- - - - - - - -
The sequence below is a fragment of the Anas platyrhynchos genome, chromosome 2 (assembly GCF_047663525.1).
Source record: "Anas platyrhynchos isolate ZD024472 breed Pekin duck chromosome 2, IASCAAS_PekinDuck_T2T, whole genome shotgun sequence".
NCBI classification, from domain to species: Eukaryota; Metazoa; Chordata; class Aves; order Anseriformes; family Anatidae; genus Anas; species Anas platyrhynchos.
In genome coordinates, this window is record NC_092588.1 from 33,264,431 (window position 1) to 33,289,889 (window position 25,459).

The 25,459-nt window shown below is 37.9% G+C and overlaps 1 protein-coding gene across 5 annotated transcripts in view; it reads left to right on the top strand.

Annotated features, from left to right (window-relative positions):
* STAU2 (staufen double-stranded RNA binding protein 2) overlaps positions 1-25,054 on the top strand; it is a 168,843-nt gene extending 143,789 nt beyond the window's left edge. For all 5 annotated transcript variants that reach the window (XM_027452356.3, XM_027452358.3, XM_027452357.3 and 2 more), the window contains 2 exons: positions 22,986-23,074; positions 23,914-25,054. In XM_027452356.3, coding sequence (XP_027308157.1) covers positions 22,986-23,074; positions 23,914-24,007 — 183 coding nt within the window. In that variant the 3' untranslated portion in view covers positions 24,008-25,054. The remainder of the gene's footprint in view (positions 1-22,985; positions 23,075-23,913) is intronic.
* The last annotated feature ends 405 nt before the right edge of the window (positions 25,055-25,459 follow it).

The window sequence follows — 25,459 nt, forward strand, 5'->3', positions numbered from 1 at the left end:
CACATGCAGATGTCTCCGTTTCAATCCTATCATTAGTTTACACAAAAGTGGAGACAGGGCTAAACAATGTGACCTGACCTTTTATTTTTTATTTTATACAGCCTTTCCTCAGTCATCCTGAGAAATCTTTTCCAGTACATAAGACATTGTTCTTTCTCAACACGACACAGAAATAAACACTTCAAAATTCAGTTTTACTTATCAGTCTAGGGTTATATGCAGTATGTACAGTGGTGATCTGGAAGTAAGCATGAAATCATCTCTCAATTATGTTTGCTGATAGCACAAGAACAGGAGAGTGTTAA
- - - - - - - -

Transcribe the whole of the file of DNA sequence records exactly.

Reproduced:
The sequence below is a fragment of the Anas platyrhynchos genome, chromosome 2 (assembly GCF_047663525.1).
Source record: "Anas platyrhynchos isolate ZD024472 breed Pekin duck chromosome 2, IASCAAS_PekinDuck_T2T, whole genome shotgun sequence".
NCBI classification, from domain to species: Eukaryota; Metazoa; Chordata; class Aves; order Anseriformes; family Anatidae; genus Anas; species Anas platyrhynchos.
In genome coordinates, this window is record NC_092588.1 from 33,264,431 (window position 1) to 33,289,889 (window position 25,459).

The 25,459-nt window shown below is 37.9% G+C and overlaps 1 protein-coding gene across 5 annotated transcripts in view; it reads left to right on the top strand.

Annotated features, from left to right (window-relative positions):
* STAU2 (staufen double-stranded RNA binding protein 2) overlaps positions 1-25,054 on the top strand; it is a 168,843-nt gene extending 143,789 nt beyond the window's left edge. For all 5 annotated transcript variants that reach the window (XM_027452356.3, XM_027452358.3, XM_027452357.3 and 2 more), the window contains 2 exons: positions 22,986-23,074; positions 23,914-25,054. In XM_027452356.3, coding sequence (XP_027308157.1) covers positions 22,986-23,074; positions 23,914-24,007 — 183 coding nt within the window. In that variant the 3' untranslated portion in view covers positions 24,008-25,054. The remainder of the gene's footprint in view (positions 1-22,985; positions 23,075-23,913) is intronic.
* The last annotated feature ends 405 nt before the right edge of the window (positions 25,055-25,459 follow it).

The window sequence follows — 25,459 nt, forward strand, 5'->3', positions numbered from 1 at the left end:
CACATGCAGATGTCTCCGTTTCAATCCTATCATTAGTTTACACAAAAGTGGAGACAGGGCTAAACAATGTGACCTGACCTTTTATTTTTTATTTTATACAGCCTTTCCTCAGTCATCCTGAGAAATCTTTTCCAGTACATAAGACATTGTTCTTTCTCAACACGACACAGAAATAAACACTTCAAAATTCAGTTTTACTTATCAGTCTAGGGTTATATGCAGTATGTACAGTGGTGATCTGGAAGTAAGCATGAAATCATCTCTCAATTATGTTTGCTGATAGCACAAGAACAGGAGAGTGTTAA